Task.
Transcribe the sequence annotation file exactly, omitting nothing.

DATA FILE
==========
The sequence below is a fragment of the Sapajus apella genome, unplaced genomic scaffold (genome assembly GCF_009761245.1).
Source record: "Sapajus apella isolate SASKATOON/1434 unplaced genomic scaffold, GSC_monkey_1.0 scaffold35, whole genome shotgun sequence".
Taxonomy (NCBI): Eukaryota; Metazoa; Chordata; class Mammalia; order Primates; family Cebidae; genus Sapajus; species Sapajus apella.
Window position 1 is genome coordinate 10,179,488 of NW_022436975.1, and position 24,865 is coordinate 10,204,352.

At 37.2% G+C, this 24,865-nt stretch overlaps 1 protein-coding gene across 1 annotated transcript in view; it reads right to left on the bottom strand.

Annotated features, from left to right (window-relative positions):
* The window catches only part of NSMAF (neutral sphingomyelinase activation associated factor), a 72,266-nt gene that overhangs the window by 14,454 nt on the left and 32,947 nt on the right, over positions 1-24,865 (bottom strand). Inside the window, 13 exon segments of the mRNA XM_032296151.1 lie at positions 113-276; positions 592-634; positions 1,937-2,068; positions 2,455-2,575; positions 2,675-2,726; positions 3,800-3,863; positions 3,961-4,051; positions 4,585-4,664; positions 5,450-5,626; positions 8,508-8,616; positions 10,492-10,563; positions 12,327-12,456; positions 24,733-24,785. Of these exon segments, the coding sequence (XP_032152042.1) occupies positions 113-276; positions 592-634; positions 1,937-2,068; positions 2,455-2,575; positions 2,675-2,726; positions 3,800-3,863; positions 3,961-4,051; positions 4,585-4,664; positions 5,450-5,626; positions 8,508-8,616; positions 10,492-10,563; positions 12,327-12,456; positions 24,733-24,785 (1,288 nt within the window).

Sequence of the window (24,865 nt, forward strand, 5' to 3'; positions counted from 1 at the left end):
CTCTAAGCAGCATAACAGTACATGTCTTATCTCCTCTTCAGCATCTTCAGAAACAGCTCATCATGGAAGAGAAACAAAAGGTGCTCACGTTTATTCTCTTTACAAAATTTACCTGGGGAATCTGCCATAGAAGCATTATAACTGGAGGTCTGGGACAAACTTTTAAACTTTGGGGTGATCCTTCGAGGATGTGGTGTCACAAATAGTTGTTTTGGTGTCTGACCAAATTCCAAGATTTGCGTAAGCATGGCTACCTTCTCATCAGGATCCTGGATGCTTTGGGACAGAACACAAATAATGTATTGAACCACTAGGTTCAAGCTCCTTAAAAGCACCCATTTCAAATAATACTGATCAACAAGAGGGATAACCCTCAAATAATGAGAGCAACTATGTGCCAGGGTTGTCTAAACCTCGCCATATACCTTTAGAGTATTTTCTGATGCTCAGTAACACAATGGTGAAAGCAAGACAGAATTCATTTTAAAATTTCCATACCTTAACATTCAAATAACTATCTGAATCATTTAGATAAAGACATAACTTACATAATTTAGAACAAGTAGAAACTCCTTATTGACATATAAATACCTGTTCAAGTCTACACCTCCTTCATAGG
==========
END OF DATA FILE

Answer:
The sequence below is a fragment of the Sapajus apella genome, unplaced genomic scaffold (genome assembly GCF_009761245.1).
Source record: "Sapajus apella isolate SASKATOON/1434 unplaced genomic scaffold, GSC_monkey_1.0 scaffold35, whole genome shotgun sequence".
Taxonomy (NCBI): Eukaryota; Metazoa; Chordata; class Mammalia; order Primates; family Cebidae; genus Sapajus; species Sapajus apella.
Window position 1 is genome coordinate 10,179,488 of NW_022436975.1, and position 24,865 is coordinate 10,204,352.

At 37.2% G+C, this 24,865-nt stretch overlaps 1 protein-coding gene across 1 annotated transcript in view; it reads right to left on the bottom strand.

Annotated features, from left to right (window-relative positions):
* The window catches only part of NSMAF (neutral sphingomyelinase activation associated factor), a 72,266-nt gene that overhangs the window by 14,454 nt on the left and 32,947 nt on the right, over positions 1-24,865 (bottom strand). Inside the window, 13 exon segments of the mRNA XM_032296151.1 lie at positions 113-276; positions 592-634; positions 1,937-2,068; positions 2,455-2,575; positions 2,675-2,726; positions 3,800-3,863; positions 3,961-4,051; positions 4,585-4,664; positions 5,450-5,626; positions 8,508-8,616; positions 10,492-10,563; positions 12,327-12,456; positions 24,733-24,785. Of these exon segments, the coding sequence (XP_032152042.1) occupies positions 113-276; positions 592-634; positions 1,937-2,068; positions 2,455-2,575; positions 2,675-2,726; positions 3,800-3,863; positions 3,961-4,051; positions 4,585-4,664; positions 5,450-5,626; positions 8,508-8,616; positions 10,492-10,563; positions 12,327-12,456; positions 24,733-24,785 (1,288 nt within the window).

Sequence of the window (24,865 nt, forward strand, 5' to 3'; positions counted from 1 at the left end):
CTCTAAGCAGCATAACAGTACATGTCTTATCTCCTCTTCAGCATCTTCAGAAACAGCTCATCATGGAAGAGAAACAAAAGGTGCTCACGTTTATTCTCTTTACAAAATTTACCTGGGGAATCTGCCATAGAAGCATTATAACTGGAGGTCTGGGACAAACTTTTAAACTTTGGGGTGATCCTTCGAGGATGTGGTGTCACAAATAGTTGTTTTGGTGTCTGACCAAATTCCAAGATTTGCGTAAGCATGGCTACCTTCTCATCAGGATCCTGGATGCTTTGGGACAGAACACAAATAATGTATTGAACCACTAGGTTCAAGCTCCTTAAAAGCACCCATTTCAAATAATACTGATCAACAAGAGGGATAACCCTCAAATAATGAGAGCAACTATGTGCCAGGGTTGTCTAAACCTCGCCATATACCTTTAGAGTATTTTCTGATGCTCAGTAACACAATGGTGAAAGCAAGACAGAATTCATTTTAAAATTTCCATACCTTAACATTCAAATAACTATCTGAATCATTTAGATAAAGACATAACTTACATAATTTAGAACAAGTAGAAACTCCTTATTGACATATAAATACCTGTTCAAGTCTACACCTCCTTCATAGG